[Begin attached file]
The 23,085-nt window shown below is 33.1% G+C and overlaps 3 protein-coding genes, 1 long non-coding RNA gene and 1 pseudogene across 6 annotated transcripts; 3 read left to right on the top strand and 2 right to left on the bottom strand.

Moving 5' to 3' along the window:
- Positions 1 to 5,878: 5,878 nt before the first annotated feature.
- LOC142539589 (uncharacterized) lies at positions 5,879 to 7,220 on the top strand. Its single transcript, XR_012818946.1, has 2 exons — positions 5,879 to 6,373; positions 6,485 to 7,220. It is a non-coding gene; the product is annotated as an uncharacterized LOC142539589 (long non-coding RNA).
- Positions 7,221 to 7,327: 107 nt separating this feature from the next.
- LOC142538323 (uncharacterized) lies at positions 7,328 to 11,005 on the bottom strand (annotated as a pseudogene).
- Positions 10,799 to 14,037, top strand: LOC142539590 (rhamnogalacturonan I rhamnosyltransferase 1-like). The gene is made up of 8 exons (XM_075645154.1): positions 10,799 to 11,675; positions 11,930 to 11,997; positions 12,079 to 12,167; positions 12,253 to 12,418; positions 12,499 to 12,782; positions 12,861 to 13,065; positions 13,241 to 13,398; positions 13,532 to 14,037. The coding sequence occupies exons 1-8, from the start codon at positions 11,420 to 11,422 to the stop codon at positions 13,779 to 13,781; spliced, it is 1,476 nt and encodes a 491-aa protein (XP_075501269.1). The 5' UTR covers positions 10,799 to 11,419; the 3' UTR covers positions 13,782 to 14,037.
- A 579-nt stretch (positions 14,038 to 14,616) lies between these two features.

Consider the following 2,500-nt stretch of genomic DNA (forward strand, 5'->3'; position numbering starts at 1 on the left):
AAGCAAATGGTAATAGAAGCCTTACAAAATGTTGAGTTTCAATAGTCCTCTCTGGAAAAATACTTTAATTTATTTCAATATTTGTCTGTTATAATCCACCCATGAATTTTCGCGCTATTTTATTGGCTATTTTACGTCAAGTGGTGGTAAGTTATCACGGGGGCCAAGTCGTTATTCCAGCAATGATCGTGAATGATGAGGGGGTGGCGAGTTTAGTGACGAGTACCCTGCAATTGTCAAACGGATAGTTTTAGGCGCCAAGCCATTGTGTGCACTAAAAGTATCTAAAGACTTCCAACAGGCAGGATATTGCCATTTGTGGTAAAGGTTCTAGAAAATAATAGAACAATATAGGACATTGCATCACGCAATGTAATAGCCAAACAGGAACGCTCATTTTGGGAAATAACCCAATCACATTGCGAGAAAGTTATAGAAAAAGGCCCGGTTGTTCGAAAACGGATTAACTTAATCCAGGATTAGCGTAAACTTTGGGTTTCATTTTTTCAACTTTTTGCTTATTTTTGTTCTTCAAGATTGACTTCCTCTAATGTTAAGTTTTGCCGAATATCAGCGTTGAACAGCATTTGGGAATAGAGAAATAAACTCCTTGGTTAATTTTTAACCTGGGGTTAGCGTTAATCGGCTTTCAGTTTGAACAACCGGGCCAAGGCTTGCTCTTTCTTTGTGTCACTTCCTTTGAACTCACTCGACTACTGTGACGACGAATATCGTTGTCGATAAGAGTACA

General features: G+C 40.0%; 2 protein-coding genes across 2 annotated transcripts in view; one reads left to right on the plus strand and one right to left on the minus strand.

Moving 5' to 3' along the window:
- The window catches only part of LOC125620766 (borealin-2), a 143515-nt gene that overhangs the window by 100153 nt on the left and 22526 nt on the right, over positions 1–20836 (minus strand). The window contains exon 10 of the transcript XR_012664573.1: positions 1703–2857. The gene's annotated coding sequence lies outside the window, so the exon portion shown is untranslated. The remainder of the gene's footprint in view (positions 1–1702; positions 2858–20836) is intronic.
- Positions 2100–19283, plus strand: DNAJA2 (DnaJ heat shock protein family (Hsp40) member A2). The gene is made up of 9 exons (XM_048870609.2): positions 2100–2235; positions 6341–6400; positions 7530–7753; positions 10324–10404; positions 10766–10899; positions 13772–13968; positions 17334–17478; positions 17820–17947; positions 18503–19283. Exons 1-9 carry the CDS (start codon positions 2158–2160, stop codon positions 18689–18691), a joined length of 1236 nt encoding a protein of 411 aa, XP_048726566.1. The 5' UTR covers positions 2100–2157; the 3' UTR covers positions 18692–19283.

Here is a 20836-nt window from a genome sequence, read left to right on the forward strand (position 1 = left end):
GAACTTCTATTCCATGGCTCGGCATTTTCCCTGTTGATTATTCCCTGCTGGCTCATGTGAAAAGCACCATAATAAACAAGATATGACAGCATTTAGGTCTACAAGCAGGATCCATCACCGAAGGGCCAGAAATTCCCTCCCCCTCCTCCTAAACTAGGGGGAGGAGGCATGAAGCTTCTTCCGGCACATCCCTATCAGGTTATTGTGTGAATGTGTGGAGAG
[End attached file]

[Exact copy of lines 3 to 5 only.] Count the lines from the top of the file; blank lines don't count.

- Positions 1 to 5,878: 5,878 nt before the first annotated feature.
- LOC142539589 (uncharacterized) lies at positions 5,879 to 7,220 on the top strand. Its single transcript, XR_012818946.1, has 2 exons — positions 5,879 to 6,373; positions 6,485 to 7,220. It is a non-coding gene; the product is annotated as an uncharacterized LOC142539589 (long non-coding RNA).
- Positions 7,221 to 7,327: 107 nt separating this feature from the next.